Yes because I'm sure this has nothin to do with "man, on top of bills I have to pay a couple hundred extra dollars for my kids to go to school?"

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    Quote Originally Posted by Heathen711 View Post
    "but don't you want them to have the most efficient way to learn?" "no I struggled and carried 45lbs of books! so they should too!"
    Sarcasm doesn't always translate in writing, maybe she/he's actually thinking of getting one.

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    Other schools and students can download the “HMH Fuse Shell” application for free from the App Store, but curriculums are available as in-app purchases. It appears Apple’s presence in the classroom is still in its infancy, but if HMH’s pilot program is any indication that infant is going to grow up pretty fast.
    Then why does it say, "Your Search Had No Results" when I searched for “HMH Fuse Shell” in the APP store?

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    Quote Originally Posted by DaLsim View Post
    Great, now i got to get my kids some ipads...
    No, you don't. A pad of paper and a pencil works just fine. The difference is the parents. Parents that buy their kids an iPad don't want to sit down and engage with their kids and assist them in the learning process. They're the same ones that get pissed at the teacher when their kids fail a test because to them, the teacher failed the teaching process even though the rest of the kids in the class passed. Parents that give their kid a pad of paper and a pencil are more likely to sit down and help their kids. Explain things and be part of the learning process. I work at a school, I see it all the time. The iPad is just a new incentive for the kid to actually try because if he/she doesn't then it could mean the iPad gets taken away and they can't play on it when they aren't doing schoolwork on it.

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    Quote Originally Posted by GmAz View Post
    No, you don't. A pad of paper and a pencil works just fine. The difference is the parents. Parents that buy their kids an iPad don't want to sit down and engage with their kids and assist them in the learning process. They're the same ones that get pissed at the teacher when their kids fail a test because to them, the teacher failed the teaching process even though the rest of the kids in the class passed. Parents that give their kid a pad of paper and a pencil are more likely to sit down and help their kids. Explain things and be part of the learning process. I work at a school, I see it all the time. The iPad is just a new incentive for the kid to actually try because if he/she doesn't then it could mean the iPad gets taken away and they can't play on it when they aren't doing schoolwork on it.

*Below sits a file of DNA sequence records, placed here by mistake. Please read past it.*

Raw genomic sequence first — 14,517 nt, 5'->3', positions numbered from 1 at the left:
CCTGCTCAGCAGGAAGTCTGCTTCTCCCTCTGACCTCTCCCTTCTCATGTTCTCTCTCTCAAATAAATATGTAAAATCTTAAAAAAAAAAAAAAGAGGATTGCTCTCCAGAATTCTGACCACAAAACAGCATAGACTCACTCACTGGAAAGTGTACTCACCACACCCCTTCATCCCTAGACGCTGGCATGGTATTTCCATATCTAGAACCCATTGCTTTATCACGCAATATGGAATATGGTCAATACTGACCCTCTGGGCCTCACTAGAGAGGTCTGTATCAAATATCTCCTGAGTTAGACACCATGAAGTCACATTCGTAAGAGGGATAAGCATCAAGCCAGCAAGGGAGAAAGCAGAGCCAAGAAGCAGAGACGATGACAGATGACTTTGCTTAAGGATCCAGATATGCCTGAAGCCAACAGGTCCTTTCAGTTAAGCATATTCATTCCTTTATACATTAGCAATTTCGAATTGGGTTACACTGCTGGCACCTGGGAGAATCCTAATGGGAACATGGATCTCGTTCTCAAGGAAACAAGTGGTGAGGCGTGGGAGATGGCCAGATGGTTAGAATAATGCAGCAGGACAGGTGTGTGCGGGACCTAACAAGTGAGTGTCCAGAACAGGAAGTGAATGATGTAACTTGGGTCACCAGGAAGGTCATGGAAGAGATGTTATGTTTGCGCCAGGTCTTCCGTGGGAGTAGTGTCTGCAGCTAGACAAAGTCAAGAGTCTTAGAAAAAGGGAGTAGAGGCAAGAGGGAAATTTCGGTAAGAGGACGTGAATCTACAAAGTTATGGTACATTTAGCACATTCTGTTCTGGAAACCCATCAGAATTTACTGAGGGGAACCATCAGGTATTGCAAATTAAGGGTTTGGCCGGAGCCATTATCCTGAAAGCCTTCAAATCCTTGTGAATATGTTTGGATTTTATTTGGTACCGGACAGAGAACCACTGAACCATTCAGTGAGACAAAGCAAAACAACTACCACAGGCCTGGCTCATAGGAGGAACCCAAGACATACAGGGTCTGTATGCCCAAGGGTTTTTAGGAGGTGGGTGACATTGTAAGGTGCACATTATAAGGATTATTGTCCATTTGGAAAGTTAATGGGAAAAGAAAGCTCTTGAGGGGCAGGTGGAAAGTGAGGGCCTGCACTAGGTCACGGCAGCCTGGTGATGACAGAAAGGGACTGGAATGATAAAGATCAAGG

Wrong on so many accounts...

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    I think the iPad is the best thing to own!

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    Quote Originally Posted by GmAz View Post
    Parents that give their kid a pad of paper and a pencil are more likely to sit down and help their kids. Explain things and be part of the learning process. I work at a school, I see it all the time.
    That's funny. My wife teaches at a charter school on Chicago's west side (read: poor) and her experience is a little different. Turns out indifferent parents are pretty much universal, regardless of financial standing. This is also the third charter school she's at and she's also learned that 'charter schools' aren't the panacea they are made out to be.